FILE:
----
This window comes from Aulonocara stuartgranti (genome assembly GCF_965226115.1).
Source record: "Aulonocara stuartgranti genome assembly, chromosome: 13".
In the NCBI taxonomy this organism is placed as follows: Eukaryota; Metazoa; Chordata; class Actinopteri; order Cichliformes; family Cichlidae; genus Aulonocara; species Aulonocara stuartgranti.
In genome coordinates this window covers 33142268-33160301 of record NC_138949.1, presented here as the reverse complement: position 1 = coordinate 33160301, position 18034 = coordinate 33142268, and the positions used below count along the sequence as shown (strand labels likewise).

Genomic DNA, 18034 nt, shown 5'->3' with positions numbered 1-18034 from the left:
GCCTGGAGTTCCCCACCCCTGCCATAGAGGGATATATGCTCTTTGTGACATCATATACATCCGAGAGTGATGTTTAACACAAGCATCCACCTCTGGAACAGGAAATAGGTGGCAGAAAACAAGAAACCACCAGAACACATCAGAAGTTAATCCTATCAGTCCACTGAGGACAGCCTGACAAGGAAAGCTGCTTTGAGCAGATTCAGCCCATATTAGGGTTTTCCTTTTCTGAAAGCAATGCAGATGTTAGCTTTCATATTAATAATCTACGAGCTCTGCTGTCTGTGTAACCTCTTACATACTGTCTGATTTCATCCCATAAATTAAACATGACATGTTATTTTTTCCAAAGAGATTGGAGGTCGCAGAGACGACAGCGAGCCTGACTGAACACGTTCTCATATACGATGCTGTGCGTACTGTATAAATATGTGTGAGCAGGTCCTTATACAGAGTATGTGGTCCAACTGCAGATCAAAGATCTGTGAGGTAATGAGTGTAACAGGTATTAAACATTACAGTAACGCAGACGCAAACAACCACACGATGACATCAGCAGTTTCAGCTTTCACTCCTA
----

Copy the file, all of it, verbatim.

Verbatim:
This window comes from Aulonocara stuartgranti (genome assembly GCF_965226115.1).
Source record: "Aulonocara stuartgranti genome assembly, chromosome: 13".
In the NCBI taxonomy this organism is placed as follows: Eukaryota; Metazoa; Chordata; class Actinopteri; order Cichliformes; family Cichlidae; genus Aulonocara; species Aulonocara stuartgranti.
In genome coordinates this window covers 33142268-33160301 of record NC_138949.1, presented here as the reverse complement: position 1 = coordinate 33160301, position 18034 = coordinate 33142268, and the positions used below count along the sequence as shown (strand labels likewise).

Genomic DNA, 18034 nt, shown 5'->3' with positions numbered 1-18034 from the left:
GCCTGGAGTTCCCCACCCCTGCCATAGAGGGATATATGCTCTTTGTGACATCATATACATCCGAGAGTGATGTTTAACACAAGCATCCACCTCTGGAACAGGAAATAGGTGGCAGAAAACAAGAAACCACCAGAACACATCAGAAGTTAATCCTATCAGTCCACTGAGGACAGCCTGACAAGGAAAGCTGCTTTGAGCAGATTCAGCCCATATTAGGGTTTTCCTTTTCTGAAAGCAATGCAGATGTTAGCTTTCATATTAATAATCTACGAGCTCTGCTGTCTGTGTAACCTCTTACATACTGTCTGATTTCATCCCATAAATTAAACATGACATGTTATTTTTTCCAAAGAGATTGGAGGTCGCAGAGACGACAGCGAGCCTGACTGAACACGTTCTCATATACGATGCTGTGCGTACTGTATAAATATGTGTGAGCAGGTCCTTATACAGAGTATGTGGTCCAACTGCAGATCAAAGATCTGTGAGGTAATGAGTGTAACAGGTATTAAACATTACAGTAACGCAGACGCAAACAACCACACGATGACATCAGCAGTTTCAGCTTTCACTCCTA